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Sunday, December 16, 2012

Monarch Season























Hello there.  It's a nice chilly 57 degrees here with light rain off and on.  We've had a week or so of intermittent rain and overcast and so I'd say it's looking a lot like spring.  Yep, this time of year is when our hills green up, the mallow seeds sprout (photos later), the holiday lights go up (photos later) and of course the monarch butterflies go bonkers.

I was out back checking on things (wasting time I should be shopping?  NOT) when I couldn't help notice the milkweed dripping with fat soon-to-pupate monarch caterpillars.



























There were some small half-pint caterpillars too.  On one branch the two stages met.  You can appreciate the difference a few extra weeks of eating makes in the relative sizes of the two caterpillars seen here.


















The monarchs eat a lot and can completely or nearly defoliate the plant they're on.  Meanwhile the oleander aphids proliferate in huge numbers and help in the defoliation process.  Also, I suppose, the depodding.  You can see lots of alar (winged) aphids on the seed pod.






I found two small caterpillars on this nearly leafless plant; one I relocated to a more lush feeding ground.  The other one, seen here heading toward and then eating a tiny leaf bud or nub covered in aphis nerii, I left alone.  I'm sure it will be able to find enough to eat, even if it has to climb down to the ground and up another plant.




I also found a monarch chrysalis that has turned transparent so the orange of wings can be seen inside.  Soon to eclose for sure.  It's hanging in the bronze fennel, former home of the anise swallowtails.  Monarch (and other) caterpillars do often go travelling when it's time to molt and pupate, and I more often find pupae in plants other than milkweed.  That's a drop of water there among the gold spots, by the way.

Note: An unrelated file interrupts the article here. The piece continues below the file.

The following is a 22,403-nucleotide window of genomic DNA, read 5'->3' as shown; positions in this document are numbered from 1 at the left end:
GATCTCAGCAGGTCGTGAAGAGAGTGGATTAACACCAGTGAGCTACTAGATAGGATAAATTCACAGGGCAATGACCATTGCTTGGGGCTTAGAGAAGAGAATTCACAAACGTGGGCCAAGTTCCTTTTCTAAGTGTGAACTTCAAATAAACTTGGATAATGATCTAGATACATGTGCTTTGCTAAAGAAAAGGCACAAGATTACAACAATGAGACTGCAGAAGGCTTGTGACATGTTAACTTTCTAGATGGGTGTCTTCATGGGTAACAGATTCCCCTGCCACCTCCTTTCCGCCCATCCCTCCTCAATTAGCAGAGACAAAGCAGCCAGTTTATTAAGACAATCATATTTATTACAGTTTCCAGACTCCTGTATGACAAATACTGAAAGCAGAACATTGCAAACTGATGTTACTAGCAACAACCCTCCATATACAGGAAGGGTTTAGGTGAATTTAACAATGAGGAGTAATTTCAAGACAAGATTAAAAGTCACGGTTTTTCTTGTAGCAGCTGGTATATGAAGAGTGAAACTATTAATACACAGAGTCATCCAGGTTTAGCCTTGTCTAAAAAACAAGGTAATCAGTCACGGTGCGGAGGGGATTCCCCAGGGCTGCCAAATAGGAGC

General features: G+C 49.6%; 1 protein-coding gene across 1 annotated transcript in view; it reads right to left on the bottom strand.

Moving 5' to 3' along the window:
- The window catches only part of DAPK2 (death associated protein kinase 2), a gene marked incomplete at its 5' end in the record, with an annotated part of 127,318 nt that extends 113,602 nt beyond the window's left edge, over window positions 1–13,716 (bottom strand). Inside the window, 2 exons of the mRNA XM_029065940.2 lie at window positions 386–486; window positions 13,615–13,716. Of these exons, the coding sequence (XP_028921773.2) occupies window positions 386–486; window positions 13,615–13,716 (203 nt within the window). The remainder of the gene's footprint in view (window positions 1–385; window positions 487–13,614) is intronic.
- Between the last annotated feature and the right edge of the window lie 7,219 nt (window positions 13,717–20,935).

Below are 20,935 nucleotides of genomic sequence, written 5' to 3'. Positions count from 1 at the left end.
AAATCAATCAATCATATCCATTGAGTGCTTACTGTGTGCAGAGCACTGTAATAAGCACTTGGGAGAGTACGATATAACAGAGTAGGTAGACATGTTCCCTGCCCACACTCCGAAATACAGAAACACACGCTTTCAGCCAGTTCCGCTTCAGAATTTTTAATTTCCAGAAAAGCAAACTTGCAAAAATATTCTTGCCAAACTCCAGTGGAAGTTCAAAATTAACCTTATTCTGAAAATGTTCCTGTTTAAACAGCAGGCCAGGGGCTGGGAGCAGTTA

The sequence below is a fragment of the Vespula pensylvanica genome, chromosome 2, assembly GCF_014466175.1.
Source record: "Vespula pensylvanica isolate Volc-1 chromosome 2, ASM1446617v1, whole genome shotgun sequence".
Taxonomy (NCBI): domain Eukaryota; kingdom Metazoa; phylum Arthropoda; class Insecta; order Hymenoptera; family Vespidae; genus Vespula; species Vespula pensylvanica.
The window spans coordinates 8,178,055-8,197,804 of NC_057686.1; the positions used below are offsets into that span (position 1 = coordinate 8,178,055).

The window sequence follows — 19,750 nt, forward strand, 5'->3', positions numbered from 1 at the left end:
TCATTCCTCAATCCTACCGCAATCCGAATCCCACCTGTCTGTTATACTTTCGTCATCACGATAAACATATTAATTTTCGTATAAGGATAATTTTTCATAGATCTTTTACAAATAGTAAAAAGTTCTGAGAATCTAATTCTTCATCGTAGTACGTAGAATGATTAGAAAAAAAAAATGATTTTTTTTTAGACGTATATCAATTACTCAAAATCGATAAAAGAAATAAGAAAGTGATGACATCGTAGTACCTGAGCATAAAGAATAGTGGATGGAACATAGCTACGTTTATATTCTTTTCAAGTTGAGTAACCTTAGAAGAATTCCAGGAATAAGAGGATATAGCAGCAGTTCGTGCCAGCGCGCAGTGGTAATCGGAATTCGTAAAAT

I went back for another look this morning--still pupating--but found a different floppy-winged, recently-eclosed butterfly clinging to some grass along the path.  It looked weak.  Cold and drizzle seem like an unlikely recipe for butterfly success.

Heading back to the house I saw this caterpillar gone wandering among the agapanthas.  It is surely searching for a pupation spot, likely to be up on a woody stem of the phlomis, same plant where other monarchs have pupated in seasons past.
You can see its searching behavior in this photo, where the caterpillar clings with its prolegs and stretches and waves its body back and forth in an effort to make contact with suitable substrate (based on texture? firmness? orientation to the horizontal? what?) to pupate upon.




Near sunset I went out to check on the butterfly's progress.  It was lying in the path motionless.  I picked it up and in a few moments it started to move.  So I took it inside where Mr. Cardui was building a fire in the woodstove.  The butterfly was soon able to climb to the top of a twig I placed inside a wine box and seems to be resting, nestled in an upper corner, for the night.  We'll see if tomorrow brings sun and butterfly first flight.

Crazy monarch behavior: preferable to frenetic human holiday behavior?


3 comments:

Bookwyrme said...

Thanks for the pictures and for the information.

How well do monarchs that emerge this time of year generally do? Do you know?

Anonymous said...

Seems the wrong time for monarchs to hatch- is this wildly unusual for S. Ca?
Cynthia

Moe said...

Great shots!